A Lesson from the Muse of Advent

A Lesson from the Muse of Advent

They said it was so. I didn’t believe them. What did they know? They were old.

I’ve become one of them and now I know they knew what I did not. What I now wonder is: Did what they know make any difference or did they just keep on doing what they were doing in the manner they had always done it? There is a bigger question. Now that I have become one of them and now know that what they knew was true will it make any difference in what I do or the manner in which I do it?

Life is short and time moves swiftly. That is what they knew and I now know. It wasn’t always so. Once upon a time, a zillion years or so ago in a magical land called childhood, life was forever and time stood still.

Life wasn’t forever, which I should have figured out—great grandparents died and pets were buried; but the great grandparents were very old and the pets met with misfortune (a neighbor with a short fuse and a fast trigger). For the most part, time stretched out beyond the horizon. There was no end in sight.

What I didn’t understand was that the horizon was curved and that time’s line didn’t just keep on going forever. I know now. Time has circled and kicked me in the butt. It’s threatening to pass me. What happens when it does?

I don’t know, and I’m not too much bothered by the unknown. Along with the recognition that life is short and time moves swiftly, age has brought something else . . . an appreciation of the present. It is all I have, all I’ve ever had. My sin regarding time is not that I failed at an earlier age to understand its fleeting nature. My sin is that I spent too much of each present striving for the future.

The world’s gone crazy . . . or maybe it has always been crazy. What else explains throwing away life in Eden for the taste of one forbidden fruit? The craziness begs me to bring sanity; and for much of my life, I’ve sought to do that—ever striving to find a way to make tomorrow a better, saner place. As I look around today, it appears I’ve not been all that successful. Crazy still seems to reign. Young people who don’t know better live as if they have all the time in the world; and old people who do know better sigh at what they know and do again what they’ve done before. Oh, my . . . .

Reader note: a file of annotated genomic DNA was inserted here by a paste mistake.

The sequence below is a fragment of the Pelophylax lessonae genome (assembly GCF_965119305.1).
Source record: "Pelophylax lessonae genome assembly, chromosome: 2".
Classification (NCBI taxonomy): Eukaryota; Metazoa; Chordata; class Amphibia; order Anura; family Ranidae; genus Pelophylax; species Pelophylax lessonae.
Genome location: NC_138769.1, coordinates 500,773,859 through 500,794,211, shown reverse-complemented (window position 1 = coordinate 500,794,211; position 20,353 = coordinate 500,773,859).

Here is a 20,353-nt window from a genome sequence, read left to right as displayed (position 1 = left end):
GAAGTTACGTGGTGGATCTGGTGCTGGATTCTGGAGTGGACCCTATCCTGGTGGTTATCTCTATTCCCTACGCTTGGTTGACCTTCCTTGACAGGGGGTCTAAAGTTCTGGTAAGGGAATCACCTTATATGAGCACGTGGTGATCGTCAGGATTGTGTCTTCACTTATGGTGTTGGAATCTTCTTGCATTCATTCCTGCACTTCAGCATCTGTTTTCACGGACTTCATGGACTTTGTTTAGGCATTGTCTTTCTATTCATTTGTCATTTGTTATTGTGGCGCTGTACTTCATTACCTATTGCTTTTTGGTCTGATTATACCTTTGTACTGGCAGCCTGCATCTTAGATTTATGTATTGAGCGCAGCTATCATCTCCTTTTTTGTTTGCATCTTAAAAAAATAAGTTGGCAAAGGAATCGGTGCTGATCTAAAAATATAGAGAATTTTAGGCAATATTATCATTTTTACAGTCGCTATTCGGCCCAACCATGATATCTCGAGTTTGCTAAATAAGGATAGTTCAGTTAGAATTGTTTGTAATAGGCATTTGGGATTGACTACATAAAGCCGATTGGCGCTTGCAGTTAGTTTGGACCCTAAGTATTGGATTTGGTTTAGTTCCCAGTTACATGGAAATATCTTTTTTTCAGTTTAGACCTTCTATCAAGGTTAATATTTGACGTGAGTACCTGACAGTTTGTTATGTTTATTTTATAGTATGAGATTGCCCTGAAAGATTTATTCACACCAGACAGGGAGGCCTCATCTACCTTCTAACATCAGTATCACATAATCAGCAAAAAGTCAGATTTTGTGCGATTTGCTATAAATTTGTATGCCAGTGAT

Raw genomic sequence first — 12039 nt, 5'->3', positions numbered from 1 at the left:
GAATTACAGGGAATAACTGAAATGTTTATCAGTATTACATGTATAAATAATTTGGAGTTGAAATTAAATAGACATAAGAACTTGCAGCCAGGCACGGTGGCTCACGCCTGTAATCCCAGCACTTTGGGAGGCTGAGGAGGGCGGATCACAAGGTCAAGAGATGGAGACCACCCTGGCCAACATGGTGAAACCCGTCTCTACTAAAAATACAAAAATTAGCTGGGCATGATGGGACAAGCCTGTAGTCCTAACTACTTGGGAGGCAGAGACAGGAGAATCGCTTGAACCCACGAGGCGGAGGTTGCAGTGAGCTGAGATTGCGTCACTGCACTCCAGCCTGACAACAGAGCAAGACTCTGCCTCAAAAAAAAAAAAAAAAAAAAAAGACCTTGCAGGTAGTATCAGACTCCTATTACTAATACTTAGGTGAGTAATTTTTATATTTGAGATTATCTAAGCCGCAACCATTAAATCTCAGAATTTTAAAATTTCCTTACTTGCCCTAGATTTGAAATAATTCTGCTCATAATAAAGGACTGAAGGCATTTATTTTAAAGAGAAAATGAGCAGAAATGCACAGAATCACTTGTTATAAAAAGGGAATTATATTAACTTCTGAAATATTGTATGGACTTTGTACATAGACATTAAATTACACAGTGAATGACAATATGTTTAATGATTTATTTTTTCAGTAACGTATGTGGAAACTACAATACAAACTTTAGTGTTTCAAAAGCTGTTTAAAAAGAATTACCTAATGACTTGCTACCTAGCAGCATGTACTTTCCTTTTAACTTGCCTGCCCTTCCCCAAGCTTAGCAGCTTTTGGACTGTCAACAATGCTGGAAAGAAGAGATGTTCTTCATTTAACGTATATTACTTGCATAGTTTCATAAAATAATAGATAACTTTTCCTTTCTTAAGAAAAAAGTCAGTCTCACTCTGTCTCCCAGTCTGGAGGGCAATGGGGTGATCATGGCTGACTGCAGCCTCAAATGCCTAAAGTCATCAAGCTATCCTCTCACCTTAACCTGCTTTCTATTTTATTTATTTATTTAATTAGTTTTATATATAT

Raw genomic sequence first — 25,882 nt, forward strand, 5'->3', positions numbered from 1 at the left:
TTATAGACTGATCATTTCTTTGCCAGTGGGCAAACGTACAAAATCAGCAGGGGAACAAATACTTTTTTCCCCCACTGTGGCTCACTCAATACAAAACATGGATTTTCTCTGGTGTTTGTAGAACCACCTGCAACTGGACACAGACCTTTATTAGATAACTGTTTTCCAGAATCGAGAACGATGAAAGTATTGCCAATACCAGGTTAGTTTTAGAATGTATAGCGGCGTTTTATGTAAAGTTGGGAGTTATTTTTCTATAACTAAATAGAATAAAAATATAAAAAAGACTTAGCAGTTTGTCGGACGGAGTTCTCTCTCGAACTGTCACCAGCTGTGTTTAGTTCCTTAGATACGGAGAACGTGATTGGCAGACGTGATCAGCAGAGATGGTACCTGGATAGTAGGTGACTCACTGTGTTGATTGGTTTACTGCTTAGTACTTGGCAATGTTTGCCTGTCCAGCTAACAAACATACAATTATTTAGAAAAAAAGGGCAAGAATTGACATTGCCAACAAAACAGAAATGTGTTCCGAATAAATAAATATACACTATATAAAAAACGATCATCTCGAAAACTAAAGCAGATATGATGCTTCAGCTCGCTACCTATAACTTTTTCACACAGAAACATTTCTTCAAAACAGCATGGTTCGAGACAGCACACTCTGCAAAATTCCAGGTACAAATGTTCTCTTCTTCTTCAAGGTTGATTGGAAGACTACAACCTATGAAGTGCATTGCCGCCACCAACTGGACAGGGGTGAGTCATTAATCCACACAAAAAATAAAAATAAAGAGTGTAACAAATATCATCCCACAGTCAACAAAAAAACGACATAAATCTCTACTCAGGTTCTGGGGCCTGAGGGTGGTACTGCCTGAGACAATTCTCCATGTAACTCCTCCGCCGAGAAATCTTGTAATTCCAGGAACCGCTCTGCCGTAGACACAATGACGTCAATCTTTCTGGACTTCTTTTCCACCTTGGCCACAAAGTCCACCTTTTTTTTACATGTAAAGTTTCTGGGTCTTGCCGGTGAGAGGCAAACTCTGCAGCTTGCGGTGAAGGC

Wait! From somewhere amidst the craziness a voice is heard. Awake! Awake! Salvation is nearer than you think. The night is far spent. The dawn nears. Awake! It is the call of the muse of Advent, bidding us see our lives and our world from a different perspective.

The muse of Advent dares us to believe that time is saved only by living it and that the future is secured and redeemed only in the present. Awake! Live! Life is a gift from God and it is yours. Live it. The rest belongs to God. Leave it.

Can this be true? It must be for once upon a time, a time present in history, a child was born and came to live among us. They say he was the Son of God. What say we?

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